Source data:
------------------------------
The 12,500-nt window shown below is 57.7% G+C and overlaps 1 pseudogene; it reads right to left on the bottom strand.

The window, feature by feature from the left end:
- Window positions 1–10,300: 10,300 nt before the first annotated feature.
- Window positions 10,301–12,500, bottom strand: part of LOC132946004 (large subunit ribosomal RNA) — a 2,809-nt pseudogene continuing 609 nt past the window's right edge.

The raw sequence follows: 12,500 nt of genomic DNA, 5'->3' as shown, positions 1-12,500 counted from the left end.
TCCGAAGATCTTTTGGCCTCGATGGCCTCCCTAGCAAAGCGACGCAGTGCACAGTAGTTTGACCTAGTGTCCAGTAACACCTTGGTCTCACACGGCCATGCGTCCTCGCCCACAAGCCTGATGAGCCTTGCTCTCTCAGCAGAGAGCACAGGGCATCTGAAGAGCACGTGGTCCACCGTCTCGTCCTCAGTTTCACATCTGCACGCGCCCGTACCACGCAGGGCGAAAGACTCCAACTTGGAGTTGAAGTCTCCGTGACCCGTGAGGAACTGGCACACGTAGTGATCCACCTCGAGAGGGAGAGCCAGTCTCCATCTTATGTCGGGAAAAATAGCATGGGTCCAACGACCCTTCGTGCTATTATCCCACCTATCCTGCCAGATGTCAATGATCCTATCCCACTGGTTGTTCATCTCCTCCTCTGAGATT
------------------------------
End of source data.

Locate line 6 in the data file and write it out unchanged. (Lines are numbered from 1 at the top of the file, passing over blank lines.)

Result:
TCCGAAGATCTTTTGGCCTCGATGGCCTCCCTAGCAAAGCGACGCAGTGCACAGTAGTTTGACCTAGTGTCCAGTAACACCTTGGTCTCACACGGCCATGCGTCCTCGCCCACAAGCCTGATGAGCCTTGCTCTCTCAGCAGAGAGCACAGGGCATCTGAAGAGCACGTGGTCCACCGTCTCGTCCTCAGTTTCACATCTGCACGCGCCCGTACCACGCAGGGCGAAAGACTCCAACTTGGAGTTGAAGTCTCCGTGACCCGTGAGGAACTGGCACACGTAGTGATCCACCTCGAGAGGGAGAGCCAGTCTCCATCTTATGTCGGGAAAAATAGCATGGGTCCAACGACCCTTCGTGCTATTATCCCACCTATCCTGCCAGATGTCAATGATCCTATCCCACTGGTTGTTCATCTCCTCCTCTGAGATT